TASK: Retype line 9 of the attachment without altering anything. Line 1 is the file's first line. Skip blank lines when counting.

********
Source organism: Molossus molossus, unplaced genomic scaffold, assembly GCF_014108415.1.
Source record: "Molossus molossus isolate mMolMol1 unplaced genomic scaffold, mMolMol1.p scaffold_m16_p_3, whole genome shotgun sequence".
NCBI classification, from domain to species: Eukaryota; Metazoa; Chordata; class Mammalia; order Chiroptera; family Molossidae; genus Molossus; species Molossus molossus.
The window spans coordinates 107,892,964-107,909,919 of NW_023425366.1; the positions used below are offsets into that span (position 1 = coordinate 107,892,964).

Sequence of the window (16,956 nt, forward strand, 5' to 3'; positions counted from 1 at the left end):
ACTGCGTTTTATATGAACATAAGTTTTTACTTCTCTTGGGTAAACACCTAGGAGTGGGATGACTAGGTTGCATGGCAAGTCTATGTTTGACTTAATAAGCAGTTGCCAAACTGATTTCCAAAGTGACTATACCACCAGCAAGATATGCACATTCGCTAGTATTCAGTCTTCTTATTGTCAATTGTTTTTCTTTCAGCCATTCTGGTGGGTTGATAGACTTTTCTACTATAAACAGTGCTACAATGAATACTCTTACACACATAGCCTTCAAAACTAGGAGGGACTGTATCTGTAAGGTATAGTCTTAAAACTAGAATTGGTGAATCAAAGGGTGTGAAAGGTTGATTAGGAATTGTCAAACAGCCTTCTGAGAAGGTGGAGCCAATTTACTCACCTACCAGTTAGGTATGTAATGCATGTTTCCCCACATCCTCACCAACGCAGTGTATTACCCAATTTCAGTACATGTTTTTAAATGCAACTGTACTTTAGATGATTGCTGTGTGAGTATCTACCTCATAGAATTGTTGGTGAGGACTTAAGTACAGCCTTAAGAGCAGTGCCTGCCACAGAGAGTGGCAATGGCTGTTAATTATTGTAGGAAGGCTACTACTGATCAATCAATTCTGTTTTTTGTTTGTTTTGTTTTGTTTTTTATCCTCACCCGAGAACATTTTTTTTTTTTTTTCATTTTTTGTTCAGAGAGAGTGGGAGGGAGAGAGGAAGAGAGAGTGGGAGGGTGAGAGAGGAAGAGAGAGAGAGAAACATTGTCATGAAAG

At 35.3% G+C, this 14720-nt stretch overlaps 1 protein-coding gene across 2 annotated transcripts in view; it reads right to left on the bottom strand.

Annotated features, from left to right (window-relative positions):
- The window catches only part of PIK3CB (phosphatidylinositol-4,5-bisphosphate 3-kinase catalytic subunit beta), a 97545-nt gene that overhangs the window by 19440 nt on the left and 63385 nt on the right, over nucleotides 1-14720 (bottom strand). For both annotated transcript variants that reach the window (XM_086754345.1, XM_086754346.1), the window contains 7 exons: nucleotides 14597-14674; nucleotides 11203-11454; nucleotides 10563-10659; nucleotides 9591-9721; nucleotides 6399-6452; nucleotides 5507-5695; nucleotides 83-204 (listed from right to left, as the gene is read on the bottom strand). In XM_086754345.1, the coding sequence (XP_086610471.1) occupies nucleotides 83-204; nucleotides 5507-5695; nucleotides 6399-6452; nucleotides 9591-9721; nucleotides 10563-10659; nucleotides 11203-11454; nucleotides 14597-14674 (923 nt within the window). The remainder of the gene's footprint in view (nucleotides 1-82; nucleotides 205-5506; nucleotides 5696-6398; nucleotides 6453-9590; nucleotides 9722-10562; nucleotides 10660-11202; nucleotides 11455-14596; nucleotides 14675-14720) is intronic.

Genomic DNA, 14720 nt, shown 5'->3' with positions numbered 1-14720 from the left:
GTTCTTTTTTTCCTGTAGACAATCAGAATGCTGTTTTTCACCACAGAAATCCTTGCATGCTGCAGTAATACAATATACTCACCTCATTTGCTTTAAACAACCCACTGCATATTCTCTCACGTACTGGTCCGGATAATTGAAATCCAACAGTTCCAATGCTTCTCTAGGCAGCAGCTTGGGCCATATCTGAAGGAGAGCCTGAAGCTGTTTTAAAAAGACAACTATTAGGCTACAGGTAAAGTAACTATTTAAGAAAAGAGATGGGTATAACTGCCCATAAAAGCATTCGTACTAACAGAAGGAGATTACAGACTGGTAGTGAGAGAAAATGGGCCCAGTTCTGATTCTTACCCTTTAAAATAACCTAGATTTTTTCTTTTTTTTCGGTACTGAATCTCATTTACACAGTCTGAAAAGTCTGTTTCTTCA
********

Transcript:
- The window catches only part of PIK3CB (phosphatidylinositol-4,5-bisphosphate 3-kinase catalytic subunit beta), a 97545-nt gene that overhangs the window by 19440 nt on the left and 63385 nt on the right, over nucleotides 1-14720 (bottom strand). For both annotated transcript variants that reach the window (XM_086754345.1, XM_086754346.1), the window contains 7 exons: nucleotides 14597-14674; nucleotides 11203-11454; nucleotides 10563-10659; nucleotides 9591-9721; nucleotides 6399-6452; nucleotides 5507-5695; nucleotides 83-204 (listed from right to left, as the gene is read on the bottom strand). In XM_086754345.1, the coding sequence (XP_086610471.1) occupies nucleotides 83-204; nucleotides 5507-5695; nucleotides 6399-6452; nucleotides 9591-9721; nucleotides 10563-10659; nucleotides 11203-11454; nucleotides 14597-14674 (923 nt within the window). The remainder of the gene's footprint in view (nucleotides 1-82; nucleotides 205-5506; nucleotides 5696-6398; nucleotides 6453-9590; nucleotides 9722-10562; nucleotides 10660-11202; nucleotides 11455-14596; nucleotides 14675-14720) is intronic.